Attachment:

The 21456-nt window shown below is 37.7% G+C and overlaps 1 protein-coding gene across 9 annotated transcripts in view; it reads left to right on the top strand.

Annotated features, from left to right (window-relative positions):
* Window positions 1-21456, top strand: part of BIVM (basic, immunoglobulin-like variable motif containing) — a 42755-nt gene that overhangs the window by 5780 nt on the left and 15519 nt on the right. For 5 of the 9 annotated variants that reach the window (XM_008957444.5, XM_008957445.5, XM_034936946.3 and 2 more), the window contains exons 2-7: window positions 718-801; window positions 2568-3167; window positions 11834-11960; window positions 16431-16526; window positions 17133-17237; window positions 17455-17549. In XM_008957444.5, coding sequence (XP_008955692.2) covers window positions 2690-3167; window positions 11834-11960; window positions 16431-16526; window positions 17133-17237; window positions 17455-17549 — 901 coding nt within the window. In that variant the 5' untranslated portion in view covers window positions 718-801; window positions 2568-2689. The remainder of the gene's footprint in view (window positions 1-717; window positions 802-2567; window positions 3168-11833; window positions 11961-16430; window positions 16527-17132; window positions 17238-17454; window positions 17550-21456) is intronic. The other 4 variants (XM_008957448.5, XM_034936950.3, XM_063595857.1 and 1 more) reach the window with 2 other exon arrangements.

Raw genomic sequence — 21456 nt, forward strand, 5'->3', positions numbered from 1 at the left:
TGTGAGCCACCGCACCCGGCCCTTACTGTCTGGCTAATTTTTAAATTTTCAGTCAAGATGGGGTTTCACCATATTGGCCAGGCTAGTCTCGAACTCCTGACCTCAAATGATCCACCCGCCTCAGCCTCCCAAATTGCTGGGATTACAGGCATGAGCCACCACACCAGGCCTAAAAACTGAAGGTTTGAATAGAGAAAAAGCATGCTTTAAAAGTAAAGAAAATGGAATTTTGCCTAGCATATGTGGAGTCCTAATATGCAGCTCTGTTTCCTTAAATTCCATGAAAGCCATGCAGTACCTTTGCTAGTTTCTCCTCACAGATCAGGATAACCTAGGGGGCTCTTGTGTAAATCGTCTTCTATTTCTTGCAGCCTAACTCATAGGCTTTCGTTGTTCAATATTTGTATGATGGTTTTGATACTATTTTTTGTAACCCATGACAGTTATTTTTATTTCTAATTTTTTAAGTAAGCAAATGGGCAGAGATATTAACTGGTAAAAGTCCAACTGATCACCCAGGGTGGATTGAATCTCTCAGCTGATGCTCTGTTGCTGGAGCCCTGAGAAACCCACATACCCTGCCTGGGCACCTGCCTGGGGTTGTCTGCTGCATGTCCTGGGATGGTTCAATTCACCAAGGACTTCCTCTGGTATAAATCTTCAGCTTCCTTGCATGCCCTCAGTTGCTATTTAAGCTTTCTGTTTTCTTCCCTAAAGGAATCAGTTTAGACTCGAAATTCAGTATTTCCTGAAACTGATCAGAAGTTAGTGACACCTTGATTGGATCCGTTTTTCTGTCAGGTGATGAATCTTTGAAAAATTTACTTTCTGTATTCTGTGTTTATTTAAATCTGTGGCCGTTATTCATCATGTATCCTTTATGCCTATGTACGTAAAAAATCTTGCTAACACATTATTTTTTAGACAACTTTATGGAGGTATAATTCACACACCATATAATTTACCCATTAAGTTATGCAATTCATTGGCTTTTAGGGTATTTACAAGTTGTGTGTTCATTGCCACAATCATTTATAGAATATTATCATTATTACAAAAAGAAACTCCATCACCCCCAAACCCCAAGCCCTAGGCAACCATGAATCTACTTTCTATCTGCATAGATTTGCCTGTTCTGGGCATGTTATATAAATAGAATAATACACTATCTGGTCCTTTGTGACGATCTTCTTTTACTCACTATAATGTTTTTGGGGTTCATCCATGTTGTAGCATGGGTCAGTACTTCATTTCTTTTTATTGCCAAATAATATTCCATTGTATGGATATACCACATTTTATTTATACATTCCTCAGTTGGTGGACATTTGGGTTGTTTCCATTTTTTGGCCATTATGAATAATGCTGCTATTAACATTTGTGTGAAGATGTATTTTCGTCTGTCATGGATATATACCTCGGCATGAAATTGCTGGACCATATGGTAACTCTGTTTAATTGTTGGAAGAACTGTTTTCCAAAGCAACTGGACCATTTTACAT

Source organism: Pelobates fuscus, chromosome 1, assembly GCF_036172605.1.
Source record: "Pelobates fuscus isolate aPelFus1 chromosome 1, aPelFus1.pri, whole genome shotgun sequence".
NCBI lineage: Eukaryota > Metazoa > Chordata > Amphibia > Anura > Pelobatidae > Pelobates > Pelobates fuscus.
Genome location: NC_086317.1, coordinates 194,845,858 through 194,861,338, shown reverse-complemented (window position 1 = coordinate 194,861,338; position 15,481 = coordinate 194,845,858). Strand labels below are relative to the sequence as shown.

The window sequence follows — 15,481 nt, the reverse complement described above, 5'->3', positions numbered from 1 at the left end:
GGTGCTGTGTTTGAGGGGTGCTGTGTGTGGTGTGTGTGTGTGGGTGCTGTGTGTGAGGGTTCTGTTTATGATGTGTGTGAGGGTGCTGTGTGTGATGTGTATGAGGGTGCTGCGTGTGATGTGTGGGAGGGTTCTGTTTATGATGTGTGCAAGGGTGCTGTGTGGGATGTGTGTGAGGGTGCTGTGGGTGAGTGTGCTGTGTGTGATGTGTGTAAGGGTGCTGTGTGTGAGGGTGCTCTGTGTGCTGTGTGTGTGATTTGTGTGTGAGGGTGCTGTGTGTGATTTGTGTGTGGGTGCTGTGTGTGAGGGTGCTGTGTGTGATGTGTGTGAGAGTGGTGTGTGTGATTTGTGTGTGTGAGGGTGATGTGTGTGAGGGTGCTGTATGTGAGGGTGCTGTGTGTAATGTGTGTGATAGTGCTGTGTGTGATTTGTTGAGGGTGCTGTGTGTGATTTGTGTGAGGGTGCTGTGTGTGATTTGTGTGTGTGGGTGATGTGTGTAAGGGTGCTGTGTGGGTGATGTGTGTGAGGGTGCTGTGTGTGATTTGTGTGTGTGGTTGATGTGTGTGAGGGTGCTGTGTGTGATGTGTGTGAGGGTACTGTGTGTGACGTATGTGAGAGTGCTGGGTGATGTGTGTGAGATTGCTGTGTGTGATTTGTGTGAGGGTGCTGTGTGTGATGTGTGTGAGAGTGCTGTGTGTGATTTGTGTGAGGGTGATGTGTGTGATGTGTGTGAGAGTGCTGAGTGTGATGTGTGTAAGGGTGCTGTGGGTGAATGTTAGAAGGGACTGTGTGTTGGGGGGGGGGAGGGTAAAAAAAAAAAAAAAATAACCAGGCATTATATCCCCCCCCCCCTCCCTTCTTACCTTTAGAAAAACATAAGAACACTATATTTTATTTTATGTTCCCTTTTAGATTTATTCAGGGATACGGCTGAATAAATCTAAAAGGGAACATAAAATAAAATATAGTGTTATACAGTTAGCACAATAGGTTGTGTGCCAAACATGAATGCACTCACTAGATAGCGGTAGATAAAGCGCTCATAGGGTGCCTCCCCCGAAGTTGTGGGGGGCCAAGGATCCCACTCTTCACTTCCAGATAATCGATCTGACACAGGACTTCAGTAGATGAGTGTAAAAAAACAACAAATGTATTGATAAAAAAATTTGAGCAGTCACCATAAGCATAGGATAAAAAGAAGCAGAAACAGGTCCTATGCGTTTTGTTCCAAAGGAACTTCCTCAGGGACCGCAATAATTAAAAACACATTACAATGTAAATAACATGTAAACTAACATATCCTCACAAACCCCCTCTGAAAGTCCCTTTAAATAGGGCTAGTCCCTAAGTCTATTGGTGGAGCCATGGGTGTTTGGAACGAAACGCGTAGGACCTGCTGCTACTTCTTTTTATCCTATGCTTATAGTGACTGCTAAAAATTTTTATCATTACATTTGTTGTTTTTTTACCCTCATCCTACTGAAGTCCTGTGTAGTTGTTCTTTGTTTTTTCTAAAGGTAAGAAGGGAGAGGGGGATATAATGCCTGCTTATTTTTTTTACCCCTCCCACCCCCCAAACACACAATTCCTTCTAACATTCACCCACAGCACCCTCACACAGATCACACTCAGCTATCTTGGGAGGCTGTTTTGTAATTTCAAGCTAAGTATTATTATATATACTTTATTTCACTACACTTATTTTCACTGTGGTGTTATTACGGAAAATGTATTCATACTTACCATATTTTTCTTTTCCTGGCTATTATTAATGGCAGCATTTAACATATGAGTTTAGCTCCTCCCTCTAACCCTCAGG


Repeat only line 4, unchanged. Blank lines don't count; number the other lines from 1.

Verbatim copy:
Raw genomic sequence — 21456 nt, forward strand, 5'->3', positions numbered from 1 at the left: